Amazon just quietly raised the free shipping minimum for buyers who don't belong to its fast growing subscription service, Amazon Prime. The company said Monday that non-Prime members would have to spend at least $49 per order to qualify for free shipping, up from $35.
The e-commerce giant is likely pushing people towards subscribing to Amazon Prime, which costs $99 per year and gives users access to streamed movies, TV shows, and Amazon’s original productions, in addition to free two-day shipping on many orders.
For Amazon, Prime could be the company's next big growth engine. According to recent research, Prime is now being used by 38% of American households. Consumer Intelligence Research Partners estimates that Prime has 54 million U.S. members, up 35% from 2014. The report also showed that 47% of Amazon’s total customers are Prime members.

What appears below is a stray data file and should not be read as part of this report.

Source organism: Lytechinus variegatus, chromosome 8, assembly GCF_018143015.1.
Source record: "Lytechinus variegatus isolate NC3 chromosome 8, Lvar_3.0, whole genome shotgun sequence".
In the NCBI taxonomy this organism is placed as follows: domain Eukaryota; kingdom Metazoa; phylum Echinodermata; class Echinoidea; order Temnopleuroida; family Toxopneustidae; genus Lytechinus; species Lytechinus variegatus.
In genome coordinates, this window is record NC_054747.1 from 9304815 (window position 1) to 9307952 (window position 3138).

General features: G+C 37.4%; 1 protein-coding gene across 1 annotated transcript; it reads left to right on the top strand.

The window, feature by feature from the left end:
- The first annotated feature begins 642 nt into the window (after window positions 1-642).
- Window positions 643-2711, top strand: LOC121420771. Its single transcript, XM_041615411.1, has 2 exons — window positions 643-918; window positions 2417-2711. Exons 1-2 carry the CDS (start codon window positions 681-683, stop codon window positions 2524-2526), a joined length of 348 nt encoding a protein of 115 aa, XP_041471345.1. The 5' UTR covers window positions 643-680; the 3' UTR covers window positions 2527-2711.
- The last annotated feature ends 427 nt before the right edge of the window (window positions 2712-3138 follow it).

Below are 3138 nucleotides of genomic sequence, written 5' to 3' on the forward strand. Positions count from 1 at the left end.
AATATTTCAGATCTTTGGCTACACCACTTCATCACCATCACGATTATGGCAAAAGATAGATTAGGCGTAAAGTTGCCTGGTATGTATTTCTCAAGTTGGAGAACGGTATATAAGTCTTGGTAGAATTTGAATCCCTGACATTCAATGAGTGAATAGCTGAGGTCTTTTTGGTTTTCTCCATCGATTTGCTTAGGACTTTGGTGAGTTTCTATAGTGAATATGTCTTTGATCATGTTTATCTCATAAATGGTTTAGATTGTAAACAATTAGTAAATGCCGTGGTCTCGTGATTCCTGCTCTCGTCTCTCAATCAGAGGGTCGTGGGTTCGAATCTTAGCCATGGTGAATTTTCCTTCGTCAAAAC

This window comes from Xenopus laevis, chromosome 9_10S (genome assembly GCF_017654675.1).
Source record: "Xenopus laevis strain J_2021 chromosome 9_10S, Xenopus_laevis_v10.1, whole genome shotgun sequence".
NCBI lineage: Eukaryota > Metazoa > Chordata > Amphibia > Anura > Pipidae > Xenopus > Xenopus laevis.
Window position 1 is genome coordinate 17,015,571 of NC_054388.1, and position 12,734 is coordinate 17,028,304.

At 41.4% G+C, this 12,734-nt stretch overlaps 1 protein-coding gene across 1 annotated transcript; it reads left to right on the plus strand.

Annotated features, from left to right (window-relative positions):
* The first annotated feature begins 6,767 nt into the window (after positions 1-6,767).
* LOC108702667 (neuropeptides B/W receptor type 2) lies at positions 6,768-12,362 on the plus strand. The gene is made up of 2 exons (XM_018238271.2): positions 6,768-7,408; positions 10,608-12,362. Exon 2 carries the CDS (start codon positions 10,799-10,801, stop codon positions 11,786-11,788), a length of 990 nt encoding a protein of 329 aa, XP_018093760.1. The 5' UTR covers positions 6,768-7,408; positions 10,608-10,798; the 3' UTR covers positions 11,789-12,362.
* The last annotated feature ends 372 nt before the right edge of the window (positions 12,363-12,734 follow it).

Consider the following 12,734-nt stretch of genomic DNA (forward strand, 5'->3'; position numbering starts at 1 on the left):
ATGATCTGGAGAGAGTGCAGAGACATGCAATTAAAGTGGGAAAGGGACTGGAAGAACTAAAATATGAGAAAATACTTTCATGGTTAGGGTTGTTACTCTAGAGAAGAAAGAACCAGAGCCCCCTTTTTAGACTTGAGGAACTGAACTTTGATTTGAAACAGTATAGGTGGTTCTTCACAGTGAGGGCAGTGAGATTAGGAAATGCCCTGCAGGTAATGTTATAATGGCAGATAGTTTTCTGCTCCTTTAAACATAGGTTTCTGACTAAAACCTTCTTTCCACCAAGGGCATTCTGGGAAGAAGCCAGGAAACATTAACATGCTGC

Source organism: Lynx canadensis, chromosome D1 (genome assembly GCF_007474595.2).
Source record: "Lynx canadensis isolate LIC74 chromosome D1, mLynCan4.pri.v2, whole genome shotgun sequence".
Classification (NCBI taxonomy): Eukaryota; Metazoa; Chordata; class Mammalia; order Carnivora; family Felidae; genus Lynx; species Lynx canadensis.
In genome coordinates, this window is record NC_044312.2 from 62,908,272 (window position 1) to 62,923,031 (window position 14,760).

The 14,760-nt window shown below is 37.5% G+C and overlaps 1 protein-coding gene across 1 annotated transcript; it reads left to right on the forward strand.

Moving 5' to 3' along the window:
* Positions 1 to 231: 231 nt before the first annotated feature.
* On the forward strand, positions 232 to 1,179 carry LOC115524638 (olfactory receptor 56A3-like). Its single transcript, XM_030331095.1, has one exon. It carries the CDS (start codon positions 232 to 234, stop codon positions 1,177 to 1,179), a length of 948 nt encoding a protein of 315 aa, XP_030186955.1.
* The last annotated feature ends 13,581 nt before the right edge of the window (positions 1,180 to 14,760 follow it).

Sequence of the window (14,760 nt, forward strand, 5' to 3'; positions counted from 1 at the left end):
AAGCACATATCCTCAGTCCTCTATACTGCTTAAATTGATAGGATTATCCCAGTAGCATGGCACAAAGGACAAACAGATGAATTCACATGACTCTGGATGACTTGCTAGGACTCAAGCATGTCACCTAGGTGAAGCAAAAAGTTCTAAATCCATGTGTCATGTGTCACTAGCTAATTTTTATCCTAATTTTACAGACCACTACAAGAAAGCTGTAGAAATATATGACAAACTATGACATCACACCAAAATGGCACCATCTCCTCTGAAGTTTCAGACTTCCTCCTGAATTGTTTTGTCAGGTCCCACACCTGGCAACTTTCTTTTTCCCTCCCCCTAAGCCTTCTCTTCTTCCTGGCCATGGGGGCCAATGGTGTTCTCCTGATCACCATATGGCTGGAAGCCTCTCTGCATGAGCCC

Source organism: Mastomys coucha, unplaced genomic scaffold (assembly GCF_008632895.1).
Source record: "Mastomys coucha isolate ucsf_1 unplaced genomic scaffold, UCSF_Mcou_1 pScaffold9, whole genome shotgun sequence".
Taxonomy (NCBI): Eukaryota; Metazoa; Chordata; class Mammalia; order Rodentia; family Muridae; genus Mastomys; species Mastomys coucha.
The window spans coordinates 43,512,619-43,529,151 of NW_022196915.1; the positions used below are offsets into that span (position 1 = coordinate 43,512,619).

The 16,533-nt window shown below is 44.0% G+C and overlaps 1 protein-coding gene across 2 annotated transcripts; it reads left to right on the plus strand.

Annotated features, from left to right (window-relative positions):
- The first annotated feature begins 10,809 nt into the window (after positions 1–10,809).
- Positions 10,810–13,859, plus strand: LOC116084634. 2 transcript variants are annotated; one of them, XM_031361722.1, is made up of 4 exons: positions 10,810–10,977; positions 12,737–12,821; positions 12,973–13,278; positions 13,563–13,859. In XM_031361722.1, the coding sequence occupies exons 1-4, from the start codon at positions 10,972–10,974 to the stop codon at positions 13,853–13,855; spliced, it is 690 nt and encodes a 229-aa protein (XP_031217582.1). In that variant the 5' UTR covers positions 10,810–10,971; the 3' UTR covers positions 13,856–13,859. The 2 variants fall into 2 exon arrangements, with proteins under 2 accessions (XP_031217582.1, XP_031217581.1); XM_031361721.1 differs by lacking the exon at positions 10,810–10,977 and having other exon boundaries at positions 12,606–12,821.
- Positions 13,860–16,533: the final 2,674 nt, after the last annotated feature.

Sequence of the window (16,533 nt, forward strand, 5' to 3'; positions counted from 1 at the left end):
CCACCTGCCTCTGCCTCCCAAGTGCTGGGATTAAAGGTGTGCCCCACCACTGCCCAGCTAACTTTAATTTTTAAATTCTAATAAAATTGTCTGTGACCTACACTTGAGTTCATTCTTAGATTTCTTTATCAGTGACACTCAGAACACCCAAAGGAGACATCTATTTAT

For non-Prime members, shipping may be free but it's a lot slower than the delivery for Prime members. Average non-Prime free shipping takes five to eight business days, whereas Prime members receive items within two days, and some items can even be delivered on the same day of an order.
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This isn't the first move by Amazon to encourage users to potentially try Prime. In 2015, the company debuted its own version of Black Friday with Prime Day, a one-day retail event with exclusive discounts offered for Prime members.
Also crucial to Prime’s growth is Amazon’s ability to make as many items as possible eligible for Prime’s fast shipping. With that in mind, Amazon has made a big effort to have third-party merchants use its own fulfillment centers, giving it more control so that it can ensure quick delivery to its users.
Amazon is notoriously quiet about the total number of Prime users and growth, so we may not hear from the company whether this move will encourage more Prime subscriptions.